September 21, 2022 11:00 EST

Books and Manuscripts

 
Lot 80
 
Lot 80 - [Music] Monk, Thelonious

80

[Music] Monk, Thelonious
Typed Document, signed

Legendary jazz musician Thelonious Monk sells the copyright to a bebop anthem

New York, February 18, 1946. One sheet, 11 x 8 1/2 in. (279 x 216 mm). Typed document, signed by Thelonious Monk, transferring to the Monogram Music Company the "rights, title and interest...together with all and any existing copyrights therein in the United States of America and throughout the World," for his unrecorded composition, "Nameless," for the "sum of One Dollar ($1.00) and other good and valuale (sic) consideration to it in hand paid..." Creased from contemporary fold; sello-tape repairs along right edge; two hole punches along top edges; scattered wear along left edge.

Early in his performing career, legendary American jazz musician Thelonious Monk (1917-82) sells the rights to his song "Nameless," a popular bebop composition among his contemporaries.

In April 1944, "Nameless" was the first song that Monk copyrighted with himself as sole composer, after having to unfairly share credit on previous compositions. At the time it was an incredibly popular tune among numerous jazz musicians in the bebop scene along New York's famed 52nd street. Frequently played as a sign-off by the likes of Dizzy Gillespie (1917-93), and others, Monk hoped to ensure that his claim to it was protected. During the intervening two years before he sold it to Monogram he began to refer to it by another name, "Bip Bop," which he later claimed was the origin of the term "Bebop." It was during the time when Monk signed this contract that he was writing compositions for American jazz saxophonist Coleman Hawkins (1904-69) at the Spotlite Club on 52nd Street, and was publishing with Monogram founder, Walter "Gil" Fuller (1920-94). Monk and Fuller's relationship began the previous fall of 1945, when Fuller became the arranger for Gillespie's band, then in residence at the Spotlite. Fuller heard some of Monk's tunes played by Hawkins's band, and offered to publish some of his work. Monk sold this song to Fuller four days before it was recorded by Gillespie at RCA Victor, on February 22, 1946, under its more recognizable title "52nd Street Theme." From April-June 1946, Monk played a short stint with Gillespie's band, and performed many of the tunes he published and sold to Fuller.

Monk's address on this document, 243 West 63rd Street, was his residence for most of his life, and upon his death in 1982, a street nearby was renamed "Thelonious Sphere Monk Circle" by the City of New York in his honor.

Provenance

RR Auction, Boston, Marvels of Modern Music, June 23, 2015, Lot 7173

From the private collection of Asher D. Atchick, King of Prussia, Pennsylvania

Sold for $693
Estimated at $800 - $1,200


 

Legendary jazz musician Thelonious Monk sells the copyright to a bebop anthem

New York, February 18, 1946. One sheet, 11 x 8 1/2 in. (279 x 216 mm). Typed document, signed by Thelonious Monk, transferring to the Monogram Music Company the "rights, title and interest...together with all and any existing copyrights therein in the United States of America and throughout the World," for his unrecorded composition, "Nameless," for the "sum of One Dollar ($1.00) and other good and valuale (sic) consideration to it in hand paid..." Creased from contemporary fold; sello-tape repairs along right edge; two hole punches along top edges; scattered wear along left edge.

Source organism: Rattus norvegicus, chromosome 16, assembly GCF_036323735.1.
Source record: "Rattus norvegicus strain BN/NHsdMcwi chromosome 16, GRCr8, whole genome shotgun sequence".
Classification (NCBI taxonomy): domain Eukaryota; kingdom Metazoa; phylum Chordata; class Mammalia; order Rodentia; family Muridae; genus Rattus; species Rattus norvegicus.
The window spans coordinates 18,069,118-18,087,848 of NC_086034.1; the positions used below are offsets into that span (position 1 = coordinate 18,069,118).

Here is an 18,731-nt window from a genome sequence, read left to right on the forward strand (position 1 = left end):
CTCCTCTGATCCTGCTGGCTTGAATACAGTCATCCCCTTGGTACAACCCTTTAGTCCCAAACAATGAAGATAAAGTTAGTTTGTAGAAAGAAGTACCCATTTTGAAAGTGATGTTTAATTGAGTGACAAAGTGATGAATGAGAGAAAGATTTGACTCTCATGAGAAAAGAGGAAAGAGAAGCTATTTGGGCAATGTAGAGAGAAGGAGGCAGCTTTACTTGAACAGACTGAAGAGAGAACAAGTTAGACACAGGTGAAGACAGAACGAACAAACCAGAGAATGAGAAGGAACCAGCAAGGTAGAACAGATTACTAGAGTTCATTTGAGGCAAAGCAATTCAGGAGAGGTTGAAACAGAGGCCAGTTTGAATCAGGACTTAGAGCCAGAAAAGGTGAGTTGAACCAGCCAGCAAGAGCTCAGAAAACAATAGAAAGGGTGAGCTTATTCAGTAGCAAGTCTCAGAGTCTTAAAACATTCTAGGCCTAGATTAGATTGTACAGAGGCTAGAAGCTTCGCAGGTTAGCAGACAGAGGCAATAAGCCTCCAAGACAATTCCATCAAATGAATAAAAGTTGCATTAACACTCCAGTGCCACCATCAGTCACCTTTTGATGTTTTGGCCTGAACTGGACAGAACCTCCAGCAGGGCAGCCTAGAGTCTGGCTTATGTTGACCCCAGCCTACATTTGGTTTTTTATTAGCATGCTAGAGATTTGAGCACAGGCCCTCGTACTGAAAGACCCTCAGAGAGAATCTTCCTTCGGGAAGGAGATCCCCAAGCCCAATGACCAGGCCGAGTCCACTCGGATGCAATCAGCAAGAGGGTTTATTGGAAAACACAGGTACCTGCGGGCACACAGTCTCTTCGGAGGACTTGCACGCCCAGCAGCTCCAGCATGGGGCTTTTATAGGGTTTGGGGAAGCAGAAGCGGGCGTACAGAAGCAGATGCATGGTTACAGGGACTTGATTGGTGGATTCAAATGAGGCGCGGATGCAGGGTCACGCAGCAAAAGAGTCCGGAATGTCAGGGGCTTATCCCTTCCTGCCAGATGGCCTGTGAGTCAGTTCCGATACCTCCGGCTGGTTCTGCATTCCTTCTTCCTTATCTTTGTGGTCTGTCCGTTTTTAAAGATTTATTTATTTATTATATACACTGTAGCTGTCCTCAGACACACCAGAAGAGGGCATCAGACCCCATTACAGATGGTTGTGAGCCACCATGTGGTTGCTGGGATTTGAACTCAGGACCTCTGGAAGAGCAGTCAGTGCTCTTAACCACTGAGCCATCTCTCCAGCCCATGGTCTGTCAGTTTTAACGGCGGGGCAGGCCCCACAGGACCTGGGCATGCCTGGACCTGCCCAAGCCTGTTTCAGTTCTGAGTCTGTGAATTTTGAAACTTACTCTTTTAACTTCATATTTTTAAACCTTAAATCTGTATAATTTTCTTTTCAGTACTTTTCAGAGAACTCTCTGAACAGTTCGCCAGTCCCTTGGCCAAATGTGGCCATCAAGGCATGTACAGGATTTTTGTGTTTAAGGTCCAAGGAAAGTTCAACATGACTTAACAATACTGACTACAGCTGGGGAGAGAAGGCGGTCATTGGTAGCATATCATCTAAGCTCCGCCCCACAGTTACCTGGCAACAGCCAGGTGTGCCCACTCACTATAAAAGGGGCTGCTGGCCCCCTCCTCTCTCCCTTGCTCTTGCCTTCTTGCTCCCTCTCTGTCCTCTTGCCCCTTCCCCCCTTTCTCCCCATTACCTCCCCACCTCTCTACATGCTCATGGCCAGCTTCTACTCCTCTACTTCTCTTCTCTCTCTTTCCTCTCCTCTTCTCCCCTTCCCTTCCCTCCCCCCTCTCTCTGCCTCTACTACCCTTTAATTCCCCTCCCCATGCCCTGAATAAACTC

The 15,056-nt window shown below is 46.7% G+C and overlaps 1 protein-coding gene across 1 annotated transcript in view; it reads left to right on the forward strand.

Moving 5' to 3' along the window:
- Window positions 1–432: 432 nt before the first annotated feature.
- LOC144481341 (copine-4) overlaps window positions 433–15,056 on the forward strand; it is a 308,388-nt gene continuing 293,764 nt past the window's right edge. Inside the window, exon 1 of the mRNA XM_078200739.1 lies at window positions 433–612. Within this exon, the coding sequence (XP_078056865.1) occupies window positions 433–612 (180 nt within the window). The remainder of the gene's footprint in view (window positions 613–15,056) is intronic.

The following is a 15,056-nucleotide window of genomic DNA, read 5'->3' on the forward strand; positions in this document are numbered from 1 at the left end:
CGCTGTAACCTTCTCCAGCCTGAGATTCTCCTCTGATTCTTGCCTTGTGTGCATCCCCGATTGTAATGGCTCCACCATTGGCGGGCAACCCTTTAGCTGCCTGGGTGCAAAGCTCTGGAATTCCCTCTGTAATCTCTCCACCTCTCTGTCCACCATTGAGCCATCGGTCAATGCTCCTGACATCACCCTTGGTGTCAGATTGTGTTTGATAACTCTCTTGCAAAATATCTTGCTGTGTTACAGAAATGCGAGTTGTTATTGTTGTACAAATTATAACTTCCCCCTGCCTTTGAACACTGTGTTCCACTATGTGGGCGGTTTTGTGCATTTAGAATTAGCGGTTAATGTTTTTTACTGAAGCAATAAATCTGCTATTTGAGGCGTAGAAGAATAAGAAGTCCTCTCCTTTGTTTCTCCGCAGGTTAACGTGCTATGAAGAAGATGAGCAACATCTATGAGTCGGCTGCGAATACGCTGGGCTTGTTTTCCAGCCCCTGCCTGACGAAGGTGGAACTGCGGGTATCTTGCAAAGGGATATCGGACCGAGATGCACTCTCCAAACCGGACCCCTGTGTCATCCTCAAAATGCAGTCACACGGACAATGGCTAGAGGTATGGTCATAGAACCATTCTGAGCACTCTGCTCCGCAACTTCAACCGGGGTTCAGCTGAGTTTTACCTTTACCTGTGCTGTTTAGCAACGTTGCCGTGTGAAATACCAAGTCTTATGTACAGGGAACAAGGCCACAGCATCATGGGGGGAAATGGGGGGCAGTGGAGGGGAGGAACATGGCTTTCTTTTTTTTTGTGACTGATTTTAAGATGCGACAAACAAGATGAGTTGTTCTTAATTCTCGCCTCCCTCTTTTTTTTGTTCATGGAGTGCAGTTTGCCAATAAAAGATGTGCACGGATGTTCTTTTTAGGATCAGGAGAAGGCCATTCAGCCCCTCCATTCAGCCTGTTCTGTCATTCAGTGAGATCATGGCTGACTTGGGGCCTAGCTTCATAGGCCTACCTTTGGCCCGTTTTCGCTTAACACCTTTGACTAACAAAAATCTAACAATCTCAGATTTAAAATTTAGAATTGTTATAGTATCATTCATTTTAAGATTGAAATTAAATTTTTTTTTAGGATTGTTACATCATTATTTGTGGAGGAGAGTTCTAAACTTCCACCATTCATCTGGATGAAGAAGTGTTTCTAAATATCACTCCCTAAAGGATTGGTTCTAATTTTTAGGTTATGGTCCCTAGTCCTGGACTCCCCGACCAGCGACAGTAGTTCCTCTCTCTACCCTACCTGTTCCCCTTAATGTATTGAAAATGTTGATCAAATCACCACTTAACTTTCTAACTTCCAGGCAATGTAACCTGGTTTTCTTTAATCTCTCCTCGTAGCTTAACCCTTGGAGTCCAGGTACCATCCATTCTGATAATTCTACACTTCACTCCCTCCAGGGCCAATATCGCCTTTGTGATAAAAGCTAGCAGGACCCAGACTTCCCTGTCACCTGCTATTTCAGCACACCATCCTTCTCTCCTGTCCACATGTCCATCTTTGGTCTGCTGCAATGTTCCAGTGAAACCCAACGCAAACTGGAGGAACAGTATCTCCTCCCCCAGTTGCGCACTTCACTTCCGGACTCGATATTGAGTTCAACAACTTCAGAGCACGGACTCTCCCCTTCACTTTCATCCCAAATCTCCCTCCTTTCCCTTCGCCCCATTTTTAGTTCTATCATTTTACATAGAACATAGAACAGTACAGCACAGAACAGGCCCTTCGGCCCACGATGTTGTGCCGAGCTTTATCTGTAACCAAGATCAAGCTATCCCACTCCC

Early in his performing career, legendary American jazz musician Thelonious Monk (1917-82) sells the rights to his song "Nameless," a popular bebop composition among his contemporaries.

In April 1944, "Nameless" was the first song that Monk copyrighted with himself as sole composer, after having to unfairly share credit on previous compositions. At the time it was an incredibly popular tune among numerous jazz musicians in the bebop scene along New York's famed 52nd street. Frequently played as a sign-off by the likes of Dizzy Gillespie (1917-93), and others, Monk hoped to ensure that his claim to it was protected. During the intervening two years before he sold it to Monogram he began to refer to it by another name, "Bip Bop," which he later claimed was the origin of the term "Bebop." It was during the time when Monk signed this contract that he was writing compositions for American jazz saxophonist Coleman Hawkins (1904-69) at the Spotlite Club on 52nd Street, and was publishing with Monogram founder, Walter "Gil" Fuller (1920-94). Monk and Fuller's relationship began the previous fall of 1945, when Fuller became the arranger for Gillespie's band, then in residence at the Spotlite. Fuller heard some of Monk's tunes played by Hawkins's band, and offered to publish some of his work. Monk sold this song to Fuller four days before it was recorded by Gillespie at RCA Victor, on February 22, 1946, under its more recognizable title "52nd Street Theme." From April-June 1946, Monk played a short stint with Gillespie's band, and performed many of the tunes he published and sold to Fuller.

Monk's address on this document, 243 West 63rd Street, was his residence for most of his life, and upon his death in 1982, a street nearby was renamed "Thelonious Sphere Monk Circle" by the City of New York in his honor.

Provenance

RR Auction, Boston, Marvels of Modern Music, June 23, 2015, Lot 7173

From the private collection of Asher D. Atchick, King of Prussia, Pennsylvania

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